“The last time we gathered this was a parking lot,” said Sealaska Corp. Board Chair Joe Kaaxúxgu Nelson during a dedication ceremony Tuesday.

The building houses several spaces dedicated to teaching traditional Northwest Coast art forms like basketry, weaving and wood carving, both in-person and through digital workshops. Out front stands a totem pole carved all the way around with figures from all three Southeast Alaska Indigenous groups, the only one of its kind in Alaska.

Group effort

Celebration is intended to be a culmination of efforts spent in the intervening years being Tlingit, Haida and Tsimshian.

“It’s the entirety of our culture ... packed into three days,” said Sealaska Corp. CEO Anthony Mallott.

That means the hundreds of dancers performing on the main stage in Centennial Hall are showcasing not only the songs trusted to them over generations, but the hours spent practicing them, too. It means the furs, feathers and artistry featured in the Toddler Regalia Review are seen as a testament to a grandmother’s sewing skills, a mother’s beadwork and an uncle’s hunting abilities.

“It’s a whole group effort for sure,” said Adanchilla Pauls.

The recent high school graduate had arrived in Juneau from her home across the border in White Horse at 2 a.m. Thursday, but had been up early to join her dance group at the morning’s first performance. Midday on a downtown street she was adorned from headdress to mukluk with items hand-fashioned by herself and her family.

“My button blanket was made by my dad. And the crest has one figure and then another figure inside, so it’s kinda like him holding me while we dance,” said Pauls, who has her own design business.

Nearby, judges convened to announce winners in the Native foods contest, a blind taste-test of traditional foods in three separate categories.

“The underlying basis of our culture comes from our environment,” said Rosita Kaaháni Worl, president of Sealaska Heritage Institute, which organizes Celebration.

“This is my first time entering this,” said Donna James, who won the dry fish competition.

“Mine, too,” said Sharon Olsen, winner for best seal oil.

Typically at Celebration time both women are too busy fishing to attend.

Olsen is meticulous rendering her seal oil, running it multiple times through cheesecloth to strain out any flavors that might pack too pungent a punch. Her test of whether it’s done enough is if she can see through it, in which case it’s worthy of trading or using on her herring eggs and boiled potatoes.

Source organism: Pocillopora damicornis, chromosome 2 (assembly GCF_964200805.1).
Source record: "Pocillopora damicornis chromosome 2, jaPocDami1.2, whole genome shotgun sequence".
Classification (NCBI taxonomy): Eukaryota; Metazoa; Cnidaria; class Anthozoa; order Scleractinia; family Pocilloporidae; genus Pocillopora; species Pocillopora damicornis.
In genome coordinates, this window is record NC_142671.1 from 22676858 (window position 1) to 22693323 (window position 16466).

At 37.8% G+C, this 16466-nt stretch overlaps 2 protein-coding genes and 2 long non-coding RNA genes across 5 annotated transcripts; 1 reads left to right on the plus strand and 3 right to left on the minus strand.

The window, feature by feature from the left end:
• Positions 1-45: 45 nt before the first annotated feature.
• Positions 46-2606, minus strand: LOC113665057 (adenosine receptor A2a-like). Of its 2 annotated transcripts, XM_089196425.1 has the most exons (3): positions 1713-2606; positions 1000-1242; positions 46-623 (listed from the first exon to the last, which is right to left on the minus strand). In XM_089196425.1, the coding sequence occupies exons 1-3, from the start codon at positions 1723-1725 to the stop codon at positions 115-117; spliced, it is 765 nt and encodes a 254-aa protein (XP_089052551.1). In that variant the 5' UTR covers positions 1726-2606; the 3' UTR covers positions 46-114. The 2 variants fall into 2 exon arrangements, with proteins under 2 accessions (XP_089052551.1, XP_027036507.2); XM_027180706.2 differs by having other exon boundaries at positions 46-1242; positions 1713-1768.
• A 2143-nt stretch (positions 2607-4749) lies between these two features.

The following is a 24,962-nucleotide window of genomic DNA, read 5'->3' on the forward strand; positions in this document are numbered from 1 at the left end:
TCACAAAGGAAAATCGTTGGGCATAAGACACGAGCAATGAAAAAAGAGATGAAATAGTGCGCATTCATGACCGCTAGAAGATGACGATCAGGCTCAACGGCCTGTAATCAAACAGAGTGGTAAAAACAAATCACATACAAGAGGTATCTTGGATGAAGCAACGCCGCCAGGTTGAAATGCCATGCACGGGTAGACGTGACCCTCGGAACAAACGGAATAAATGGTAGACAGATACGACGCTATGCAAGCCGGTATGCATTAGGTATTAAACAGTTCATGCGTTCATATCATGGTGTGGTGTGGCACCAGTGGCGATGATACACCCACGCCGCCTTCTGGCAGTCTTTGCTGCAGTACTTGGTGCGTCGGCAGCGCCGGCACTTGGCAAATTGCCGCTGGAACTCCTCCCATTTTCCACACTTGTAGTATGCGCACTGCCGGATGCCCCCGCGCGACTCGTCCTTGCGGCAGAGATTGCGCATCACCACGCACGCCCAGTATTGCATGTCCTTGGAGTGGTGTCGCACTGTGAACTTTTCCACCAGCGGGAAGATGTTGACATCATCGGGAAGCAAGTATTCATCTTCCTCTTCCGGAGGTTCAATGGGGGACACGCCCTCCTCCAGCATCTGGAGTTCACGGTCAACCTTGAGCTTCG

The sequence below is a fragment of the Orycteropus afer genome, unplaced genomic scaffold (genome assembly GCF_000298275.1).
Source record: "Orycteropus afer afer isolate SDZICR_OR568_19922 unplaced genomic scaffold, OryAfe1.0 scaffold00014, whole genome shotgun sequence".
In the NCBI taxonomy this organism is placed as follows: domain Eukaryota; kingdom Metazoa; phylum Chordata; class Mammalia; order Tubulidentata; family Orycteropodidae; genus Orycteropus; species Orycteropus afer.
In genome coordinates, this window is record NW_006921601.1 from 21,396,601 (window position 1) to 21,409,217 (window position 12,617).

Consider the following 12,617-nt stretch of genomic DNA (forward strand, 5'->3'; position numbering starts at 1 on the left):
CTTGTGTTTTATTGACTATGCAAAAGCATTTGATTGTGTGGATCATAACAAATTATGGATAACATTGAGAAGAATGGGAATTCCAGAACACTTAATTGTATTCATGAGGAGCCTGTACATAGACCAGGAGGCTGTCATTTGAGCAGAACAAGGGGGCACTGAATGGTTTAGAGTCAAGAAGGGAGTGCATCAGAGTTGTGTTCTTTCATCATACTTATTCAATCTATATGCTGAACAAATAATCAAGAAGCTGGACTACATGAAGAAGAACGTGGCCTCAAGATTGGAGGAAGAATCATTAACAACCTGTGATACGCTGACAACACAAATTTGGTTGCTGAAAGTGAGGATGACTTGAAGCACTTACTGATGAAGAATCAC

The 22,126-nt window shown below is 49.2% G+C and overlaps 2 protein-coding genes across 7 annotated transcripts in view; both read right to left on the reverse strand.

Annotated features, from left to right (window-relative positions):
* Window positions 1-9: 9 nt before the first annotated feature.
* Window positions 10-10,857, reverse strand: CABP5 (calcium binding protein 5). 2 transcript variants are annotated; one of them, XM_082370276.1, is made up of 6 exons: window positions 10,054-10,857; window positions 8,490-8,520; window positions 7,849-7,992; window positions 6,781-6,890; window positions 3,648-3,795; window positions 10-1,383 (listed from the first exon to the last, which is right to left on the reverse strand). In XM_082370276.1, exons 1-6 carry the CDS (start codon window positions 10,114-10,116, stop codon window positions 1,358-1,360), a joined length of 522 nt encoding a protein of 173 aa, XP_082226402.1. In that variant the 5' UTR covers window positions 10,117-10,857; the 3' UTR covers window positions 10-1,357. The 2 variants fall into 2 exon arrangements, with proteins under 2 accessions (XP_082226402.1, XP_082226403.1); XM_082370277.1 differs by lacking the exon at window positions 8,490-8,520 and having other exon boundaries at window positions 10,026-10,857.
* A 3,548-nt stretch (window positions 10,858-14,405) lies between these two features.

“My husband and I pretty much took care of our parents. And if we didn’t go out and get the seal and the fish and the cockles and the gumboots and everything, they would never have it, because they got old,” Olsen said.

Now, her grandson, whose graduation she was in town to celebrate, hunts seals for her.

James didn’t think to enter the food competition until she was urged by family and friends. Winning felt like a tribute to her late father-in-law, Kenneth Willard Sr., who taught her his recipe for drying salmon.

“I always listened to him, what to do, and I’m very honored to have learned from him,” James said. “He had passed last year. And now he’s smiling down, I know.” James’ husband, Kenneth Willard Jr., took second place.

Celebration ended Saturday.

Clarification: An earlier version of this story described the canoe chant as “Hee-HAA.”

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Zachariah Hughes

Zachariah Hughes covers the military, politics, drugs, dog mushing, subsistence issues and general assignments for the Anchorage Daily News. Prior to joining the paper he worked in Alaska’s public radio network, and got his start in journalism at KNOM in Nome.